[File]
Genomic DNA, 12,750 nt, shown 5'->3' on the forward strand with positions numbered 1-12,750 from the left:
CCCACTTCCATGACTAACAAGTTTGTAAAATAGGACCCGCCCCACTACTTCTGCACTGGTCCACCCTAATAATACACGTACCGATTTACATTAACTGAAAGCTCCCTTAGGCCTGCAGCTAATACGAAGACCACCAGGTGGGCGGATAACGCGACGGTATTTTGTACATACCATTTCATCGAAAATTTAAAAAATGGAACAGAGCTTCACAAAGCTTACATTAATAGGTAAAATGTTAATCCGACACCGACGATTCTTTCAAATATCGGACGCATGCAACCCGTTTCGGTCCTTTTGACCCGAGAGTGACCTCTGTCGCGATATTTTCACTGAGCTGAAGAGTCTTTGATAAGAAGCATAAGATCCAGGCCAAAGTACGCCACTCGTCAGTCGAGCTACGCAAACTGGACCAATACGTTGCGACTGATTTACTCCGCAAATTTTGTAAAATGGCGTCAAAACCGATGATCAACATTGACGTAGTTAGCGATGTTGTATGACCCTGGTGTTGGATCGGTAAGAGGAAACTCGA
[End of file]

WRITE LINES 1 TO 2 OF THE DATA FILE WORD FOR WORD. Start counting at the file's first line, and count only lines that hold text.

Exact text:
Genomic DNA, 12,750 nt, shown 5'->3' on the forward strand with positions numbered 1-12,750 from the left:
CCCACTTCCATGACTAACAAGTTTGTAAAATAGGACCCGCCCCACTACTTCTGCACTGGTCCACCCTAATAATACACGTACCGATTTACATTAACTGAAAGCTCCCTTAGGCCTGCAGCTAATACGAAGACCACCAGGTGGGCGGATAACGCGACGGTATTTTGTACATACCATTTCATCGAAAATTTAAAAAATGGAACAGAGCTTCACAAAGCTTACATTAATAGGTAAAATGTTAATCCGACACCGACGATTCTTTCAAATATCGGACGCATGCAACCCGTTTCGGTCCTTTTGACCCGAGAGTGACCTCTGTCGCGATATTTTCACTGAGCTGAAGAGTCTTTGATAAGAAGCATAAGATCCAGGCCAAAGTACGCCACTCGTCAGTCGAGCTACGCAAACTGGACCAATACGTTGCGACTGATTTACTCCGCAAATTTTGTAAAATGGCGTCAAAACCGATGATCAACATTGACGTAGTTAGCGATGTTGTATGACCCTGGTGTTGGATCGGTAAGAGGAAACTCGA